From start to finish, Charlie was on a roll in the fighting-talk department, playing super defence in an attempt to win the psychological battle against Colin. But in this game, only gastronomy counts, and here the judges didn’t pull any punches.
Colin kicked off with his starter of ‘Quails in the woods’, a theatrical dish with a woodland presentation involving dry ice, coated quail’s eggs and chicken liver parfait. The judges agreed with Nigel, who gave the dish a mere 4/10 during the heats. Having extracted the actual food from the wilderness of their plating, Prue was not impressed with the paltry offerings: “When you get rid of the wonderful décor, this is what you’ve got, and I don’t think it amounts to gastronomy.” It didn’t help that the meat was undercooked, noted Oliver: “I’m a man who likes my meat walking but that breast is raw.”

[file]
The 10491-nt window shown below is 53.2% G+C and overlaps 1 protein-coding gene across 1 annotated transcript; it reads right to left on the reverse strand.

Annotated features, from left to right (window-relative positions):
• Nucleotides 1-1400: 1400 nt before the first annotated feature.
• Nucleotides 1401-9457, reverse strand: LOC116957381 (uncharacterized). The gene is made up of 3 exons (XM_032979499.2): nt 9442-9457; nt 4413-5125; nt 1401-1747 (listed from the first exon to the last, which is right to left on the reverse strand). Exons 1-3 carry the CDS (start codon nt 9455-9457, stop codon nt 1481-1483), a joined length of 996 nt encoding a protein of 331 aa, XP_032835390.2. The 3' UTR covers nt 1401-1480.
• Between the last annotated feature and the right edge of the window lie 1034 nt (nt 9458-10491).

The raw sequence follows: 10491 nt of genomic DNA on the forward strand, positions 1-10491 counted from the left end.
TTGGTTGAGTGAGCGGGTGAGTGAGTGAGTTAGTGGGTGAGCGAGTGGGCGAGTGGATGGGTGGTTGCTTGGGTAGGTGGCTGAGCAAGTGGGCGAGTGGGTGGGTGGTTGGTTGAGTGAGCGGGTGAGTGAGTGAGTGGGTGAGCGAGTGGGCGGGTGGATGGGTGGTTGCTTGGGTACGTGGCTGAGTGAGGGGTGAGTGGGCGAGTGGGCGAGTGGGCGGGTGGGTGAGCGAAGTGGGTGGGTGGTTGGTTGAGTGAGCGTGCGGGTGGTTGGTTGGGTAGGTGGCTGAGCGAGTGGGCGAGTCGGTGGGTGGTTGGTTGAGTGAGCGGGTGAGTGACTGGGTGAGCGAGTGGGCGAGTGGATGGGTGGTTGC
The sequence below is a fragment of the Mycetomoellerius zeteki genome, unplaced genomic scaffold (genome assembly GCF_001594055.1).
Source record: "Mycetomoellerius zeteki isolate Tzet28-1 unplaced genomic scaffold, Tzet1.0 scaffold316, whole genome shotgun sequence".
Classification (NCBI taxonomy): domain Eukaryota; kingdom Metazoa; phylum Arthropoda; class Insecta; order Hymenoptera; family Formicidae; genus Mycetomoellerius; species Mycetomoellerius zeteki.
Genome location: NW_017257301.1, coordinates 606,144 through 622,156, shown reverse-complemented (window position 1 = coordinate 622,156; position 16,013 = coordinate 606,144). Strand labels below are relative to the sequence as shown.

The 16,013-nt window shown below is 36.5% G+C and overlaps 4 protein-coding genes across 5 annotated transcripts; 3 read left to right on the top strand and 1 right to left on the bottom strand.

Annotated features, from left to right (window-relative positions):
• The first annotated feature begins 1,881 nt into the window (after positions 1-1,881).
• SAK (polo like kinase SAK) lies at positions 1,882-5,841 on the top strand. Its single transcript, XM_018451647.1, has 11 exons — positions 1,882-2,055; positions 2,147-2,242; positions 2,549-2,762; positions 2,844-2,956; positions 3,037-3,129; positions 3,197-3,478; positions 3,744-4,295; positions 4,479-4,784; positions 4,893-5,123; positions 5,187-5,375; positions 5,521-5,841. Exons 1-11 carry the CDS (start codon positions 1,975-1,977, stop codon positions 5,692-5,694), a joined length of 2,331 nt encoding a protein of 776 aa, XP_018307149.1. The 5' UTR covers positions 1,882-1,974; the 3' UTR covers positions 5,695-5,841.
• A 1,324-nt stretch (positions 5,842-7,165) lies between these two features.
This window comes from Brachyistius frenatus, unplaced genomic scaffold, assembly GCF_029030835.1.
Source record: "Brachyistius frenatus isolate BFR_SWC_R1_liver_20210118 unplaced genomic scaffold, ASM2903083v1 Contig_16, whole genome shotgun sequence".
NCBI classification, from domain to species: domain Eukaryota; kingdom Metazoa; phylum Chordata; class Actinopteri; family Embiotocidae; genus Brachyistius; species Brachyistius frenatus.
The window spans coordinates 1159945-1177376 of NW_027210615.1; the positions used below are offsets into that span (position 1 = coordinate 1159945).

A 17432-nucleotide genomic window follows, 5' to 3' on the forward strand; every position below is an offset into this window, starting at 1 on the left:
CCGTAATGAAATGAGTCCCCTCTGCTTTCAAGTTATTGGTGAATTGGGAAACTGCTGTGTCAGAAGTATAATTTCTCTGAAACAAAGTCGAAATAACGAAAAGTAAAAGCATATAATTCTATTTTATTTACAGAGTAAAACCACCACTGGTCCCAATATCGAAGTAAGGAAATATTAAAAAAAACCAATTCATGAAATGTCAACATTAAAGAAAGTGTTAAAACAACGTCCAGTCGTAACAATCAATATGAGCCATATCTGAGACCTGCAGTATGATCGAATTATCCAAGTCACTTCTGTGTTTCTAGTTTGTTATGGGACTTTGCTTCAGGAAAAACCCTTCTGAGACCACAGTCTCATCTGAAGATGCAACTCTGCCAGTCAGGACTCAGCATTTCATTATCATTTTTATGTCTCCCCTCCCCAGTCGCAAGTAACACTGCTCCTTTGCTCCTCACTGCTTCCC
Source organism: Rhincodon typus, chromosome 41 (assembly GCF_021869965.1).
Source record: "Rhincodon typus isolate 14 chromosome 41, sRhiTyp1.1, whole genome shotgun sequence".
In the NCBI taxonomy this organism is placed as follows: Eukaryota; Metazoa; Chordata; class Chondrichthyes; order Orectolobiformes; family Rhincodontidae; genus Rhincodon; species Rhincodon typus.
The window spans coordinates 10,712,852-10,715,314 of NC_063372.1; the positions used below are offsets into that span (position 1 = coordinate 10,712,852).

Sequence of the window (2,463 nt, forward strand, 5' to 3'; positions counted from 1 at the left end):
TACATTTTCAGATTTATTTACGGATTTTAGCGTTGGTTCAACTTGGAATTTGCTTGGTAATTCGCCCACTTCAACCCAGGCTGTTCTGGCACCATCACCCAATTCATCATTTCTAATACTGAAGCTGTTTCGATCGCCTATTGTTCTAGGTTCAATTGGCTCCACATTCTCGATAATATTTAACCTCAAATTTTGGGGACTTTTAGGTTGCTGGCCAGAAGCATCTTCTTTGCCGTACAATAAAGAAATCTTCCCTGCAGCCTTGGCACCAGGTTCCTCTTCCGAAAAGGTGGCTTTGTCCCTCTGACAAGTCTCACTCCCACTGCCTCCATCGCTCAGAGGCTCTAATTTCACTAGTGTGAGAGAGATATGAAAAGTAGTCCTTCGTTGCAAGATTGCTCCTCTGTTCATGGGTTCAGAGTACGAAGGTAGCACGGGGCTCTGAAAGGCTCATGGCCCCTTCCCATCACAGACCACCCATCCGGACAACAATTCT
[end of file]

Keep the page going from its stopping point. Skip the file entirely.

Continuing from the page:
So maybe Charlie had a chance here, both psychologically and gastronomically. His starter of wild rabbit with carrot and Douglas fir pine needles was next, but it didn’t do much better than Colin’s, with over-smoked loin and a confusing amalgamation of flavours.
“Here’s a chef who’s trying very, very hard but he doesn’t know when to stop,” said Matthew. “He’s entered for the pentathlon when he should have entered the shotputting.”